Mali's Catholic Church said it hopes to obtain the release of a kidnapped Franciscan nun after her Islamist captors released a video showing her pleading with the pope to help save her life.
"Although we've had no contact so far, we've set up a special office, with telephone and WhatsApp connections, hoping her abductors will explain how she can be freed," said Msgr. Noel Bernard Coulibaly, Caritas director in Mali's southern Sikasso Diocese.
"Despite the passage of time, we're still praying daily for her. But we also count on negotiations to secure her release in coming weeks — for her sake and that of her family, and for all those caught up in this drama."
The priest spoke after Sr. Gloria Cecilia Narvaez Argoti, a Colombian member of the Franciscan Sisters of Mary Immaculate, was shown pleading for her life in a video released via a Muslim news agency in North Africa.
In a Feb. 2 interview with Catholic News Service, Coulibaly said the diocese had received a copy of the video. He said local Catholics were relieved to know the 51-year-old nun was still alive but were "in a state of anguish" about her return.
"We hope there will be further developments, now the hostage-takers have given this signal," Coulibaly said.
Narvaez has been held by Nusrat al-Islam since February 2017. Last year, Fernando Murillo, director of Colombia's anti-kidnapping police, told local media they believed the nun was suffering from kidney problems and had a leg injury.
Mali's Catholic officials are staging a prayer vigil Feb. 7, the anniversary of her abduction, in Sikasso.
In Colombia, Narvaez's brother, Edgar, told the news channel Caracol that he had seen the video in which the nun pleads for Pope Francis' intervention.
"It gave me great joy to see that my sister is alive," said Edgar Narvaez, who currently lives in the southwestern province of Narino. "She looks very physically deteriorated, though, and her face looks burned, but thank God she is alive."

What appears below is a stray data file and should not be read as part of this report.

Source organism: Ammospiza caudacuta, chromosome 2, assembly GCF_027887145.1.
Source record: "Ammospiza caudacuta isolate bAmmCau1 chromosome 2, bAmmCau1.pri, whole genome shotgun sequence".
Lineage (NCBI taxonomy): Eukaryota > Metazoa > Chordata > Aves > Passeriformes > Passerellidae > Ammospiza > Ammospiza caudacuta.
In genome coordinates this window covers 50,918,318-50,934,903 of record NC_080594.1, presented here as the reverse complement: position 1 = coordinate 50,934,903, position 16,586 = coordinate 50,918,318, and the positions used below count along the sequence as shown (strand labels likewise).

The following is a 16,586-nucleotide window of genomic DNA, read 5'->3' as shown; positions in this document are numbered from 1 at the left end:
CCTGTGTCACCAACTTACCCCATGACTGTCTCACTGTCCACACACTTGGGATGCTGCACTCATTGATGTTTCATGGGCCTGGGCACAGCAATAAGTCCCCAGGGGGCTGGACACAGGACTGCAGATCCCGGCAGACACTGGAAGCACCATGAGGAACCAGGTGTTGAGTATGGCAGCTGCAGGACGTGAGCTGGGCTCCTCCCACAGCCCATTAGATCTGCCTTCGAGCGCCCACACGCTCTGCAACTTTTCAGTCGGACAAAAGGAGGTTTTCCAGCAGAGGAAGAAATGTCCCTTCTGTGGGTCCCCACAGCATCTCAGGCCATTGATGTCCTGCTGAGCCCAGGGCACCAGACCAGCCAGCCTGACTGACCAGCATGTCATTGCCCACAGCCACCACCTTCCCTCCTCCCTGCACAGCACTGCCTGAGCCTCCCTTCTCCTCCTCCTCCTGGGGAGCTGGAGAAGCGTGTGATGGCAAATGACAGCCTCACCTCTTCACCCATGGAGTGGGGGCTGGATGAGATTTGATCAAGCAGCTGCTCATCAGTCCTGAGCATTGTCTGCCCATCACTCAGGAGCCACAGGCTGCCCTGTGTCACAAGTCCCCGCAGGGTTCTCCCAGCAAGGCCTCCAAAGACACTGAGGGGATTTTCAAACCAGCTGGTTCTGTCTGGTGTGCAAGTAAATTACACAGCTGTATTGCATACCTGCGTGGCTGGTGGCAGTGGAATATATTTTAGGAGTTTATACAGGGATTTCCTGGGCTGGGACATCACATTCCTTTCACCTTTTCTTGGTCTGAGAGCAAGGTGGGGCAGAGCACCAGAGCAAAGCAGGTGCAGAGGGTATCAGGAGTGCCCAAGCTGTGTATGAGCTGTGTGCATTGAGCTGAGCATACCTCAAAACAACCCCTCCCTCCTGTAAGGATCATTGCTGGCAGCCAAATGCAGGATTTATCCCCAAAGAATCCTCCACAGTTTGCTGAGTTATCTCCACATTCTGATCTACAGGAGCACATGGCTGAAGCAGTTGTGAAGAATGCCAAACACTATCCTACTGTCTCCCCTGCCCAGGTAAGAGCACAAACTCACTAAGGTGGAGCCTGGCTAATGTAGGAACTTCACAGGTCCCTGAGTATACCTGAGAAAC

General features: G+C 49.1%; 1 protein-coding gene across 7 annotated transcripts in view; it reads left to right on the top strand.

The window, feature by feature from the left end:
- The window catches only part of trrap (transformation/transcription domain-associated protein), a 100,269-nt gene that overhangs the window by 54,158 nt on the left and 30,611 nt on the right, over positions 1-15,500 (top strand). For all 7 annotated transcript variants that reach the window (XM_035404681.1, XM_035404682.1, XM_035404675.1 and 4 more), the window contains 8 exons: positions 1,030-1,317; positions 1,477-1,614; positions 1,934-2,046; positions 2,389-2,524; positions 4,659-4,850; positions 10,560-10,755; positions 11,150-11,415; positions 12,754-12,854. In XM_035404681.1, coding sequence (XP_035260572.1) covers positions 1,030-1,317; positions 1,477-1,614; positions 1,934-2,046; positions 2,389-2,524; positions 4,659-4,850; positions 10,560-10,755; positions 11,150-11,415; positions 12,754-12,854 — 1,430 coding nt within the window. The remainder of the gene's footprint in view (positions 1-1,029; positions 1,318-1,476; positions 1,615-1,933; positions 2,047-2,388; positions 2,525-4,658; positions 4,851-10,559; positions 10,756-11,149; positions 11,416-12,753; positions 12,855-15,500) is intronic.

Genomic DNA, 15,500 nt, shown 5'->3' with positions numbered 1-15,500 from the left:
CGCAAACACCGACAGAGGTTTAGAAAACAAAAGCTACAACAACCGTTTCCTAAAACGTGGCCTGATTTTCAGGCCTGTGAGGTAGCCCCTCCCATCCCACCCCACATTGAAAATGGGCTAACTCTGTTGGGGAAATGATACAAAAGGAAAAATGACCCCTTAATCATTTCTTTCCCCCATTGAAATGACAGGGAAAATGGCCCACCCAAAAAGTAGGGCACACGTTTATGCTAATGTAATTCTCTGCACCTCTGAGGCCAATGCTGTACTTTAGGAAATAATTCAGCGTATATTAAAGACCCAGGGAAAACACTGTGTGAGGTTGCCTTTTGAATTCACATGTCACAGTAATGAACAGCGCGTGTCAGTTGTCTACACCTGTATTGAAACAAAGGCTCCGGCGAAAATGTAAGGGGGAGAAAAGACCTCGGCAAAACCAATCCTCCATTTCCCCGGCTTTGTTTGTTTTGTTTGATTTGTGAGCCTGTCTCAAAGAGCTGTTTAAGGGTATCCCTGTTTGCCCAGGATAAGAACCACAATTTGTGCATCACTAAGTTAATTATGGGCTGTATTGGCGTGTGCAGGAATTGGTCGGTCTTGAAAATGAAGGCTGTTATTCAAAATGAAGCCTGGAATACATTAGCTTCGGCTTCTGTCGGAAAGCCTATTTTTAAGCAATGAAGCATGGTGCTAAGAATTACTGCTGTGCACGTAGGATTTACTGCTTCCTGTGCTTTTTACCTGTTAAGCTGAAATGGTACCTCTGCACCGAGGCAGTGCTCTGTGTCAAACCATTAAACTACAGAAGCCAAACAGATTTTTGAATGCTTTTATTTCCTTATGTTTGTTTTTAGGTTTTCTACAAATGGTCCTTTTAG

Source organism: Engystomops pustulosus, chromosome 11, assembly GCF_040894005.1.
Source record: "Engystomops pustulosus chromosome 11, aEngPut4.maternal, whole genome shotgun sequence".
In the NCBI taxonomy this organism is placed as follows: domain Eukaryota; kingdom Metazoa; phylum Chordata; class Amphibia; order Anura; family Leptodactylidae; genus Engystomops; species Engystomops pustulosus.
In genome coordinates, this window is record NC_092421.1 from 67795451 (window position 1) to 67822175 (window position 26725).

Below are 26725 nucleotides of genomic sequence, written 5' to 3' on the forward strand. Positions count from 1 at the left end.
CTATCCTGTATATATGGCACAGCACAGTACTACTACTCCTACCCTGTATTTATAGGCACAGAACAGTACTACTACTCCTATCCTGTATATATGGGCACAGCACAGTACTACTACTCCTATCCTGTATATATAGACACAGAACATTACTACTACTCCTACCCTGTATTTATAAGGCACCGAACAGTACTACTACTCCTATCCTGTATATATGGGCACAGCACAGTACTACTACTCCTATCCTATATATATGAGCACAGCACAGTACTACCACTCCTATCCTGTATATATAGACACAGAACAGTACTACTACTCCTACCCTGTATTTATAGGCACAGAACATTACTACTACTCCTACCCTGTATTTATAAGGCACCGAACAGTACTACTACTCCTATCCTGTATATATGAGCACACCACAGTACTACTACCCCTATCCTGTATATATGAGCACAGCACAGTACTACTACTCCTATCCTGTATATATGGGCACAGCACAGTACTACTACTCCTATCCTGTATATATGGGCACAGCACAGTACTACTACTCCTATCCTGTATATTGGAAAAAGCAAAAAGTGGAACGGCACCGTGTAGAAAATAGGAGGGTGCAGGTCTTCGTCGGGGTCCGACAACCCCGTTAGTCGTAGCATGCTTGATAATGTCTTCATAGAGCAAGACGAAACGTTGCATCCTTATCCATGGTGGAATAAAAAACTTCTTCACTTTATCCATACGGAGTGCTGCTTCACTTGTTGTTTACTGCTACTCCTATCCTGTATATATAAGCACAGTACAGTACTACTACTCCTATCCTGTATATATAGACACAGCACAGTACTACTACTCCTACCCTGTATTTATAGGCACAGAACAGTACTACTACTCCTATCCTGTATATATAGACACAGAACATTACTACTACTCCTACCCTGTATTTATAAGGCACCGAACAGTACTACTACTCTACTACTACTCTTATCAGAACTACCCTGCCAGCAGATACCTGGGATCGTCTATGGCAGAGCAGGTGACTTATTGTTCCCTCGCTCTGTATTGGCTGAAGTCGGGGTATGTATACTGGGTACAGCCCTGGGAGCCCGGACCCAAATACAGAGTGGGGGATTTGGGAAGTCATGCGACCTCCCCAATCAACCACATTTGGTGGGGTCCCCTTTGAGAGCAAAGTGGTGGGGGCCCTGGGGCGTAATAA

Colombian Foreign Minister Maria Angela Holguin said Nusrat al-Islam, the insurgent group that kidnapped Narvaez, is seeking a ransom payment. Holguin said the Colombian government is working with nongovernmental and religious organizations in the area to get more information on the nun's whereabouts. Colombia has sent several teams of investigator to Mali to collect intelligence on Narvaez and her location.
"Giving resources to terrorists in exchange for hostages is a complex issue," Holguin said in a news conference. "It's something that most countries are not willing to do."
The video, lasting less than five minutes with a voiceover commentary in English, was published Jan. 29 by al-Akhbar agency. Narvaez refers to Christmas and the pope's Jan. 15-21 visit to Chile and Peru. She pleads with the pope and her Colombian mother superior to intervene.
In a video in July, Narvaez was shown with six other Western hostages.
Colombian Archbishop Jose Ruiz Arenas, secretary of the Pontifical Council for Promoting New Evangelization, told Caracol Radio from the Vatican that since the nun was kidnapped, "the church has been very vigilant, not only in the heart and the prayer of the Holy Father, but also in his concern to seek" her release.
The Franciscan Sisters collected more than 90,000 signatures on a petition for her release in May. The sisters said they ended their work with orphans and famine victims after her disappearance.
[Manuel Rueda in Bogota, Colombia, contributed to this story.]
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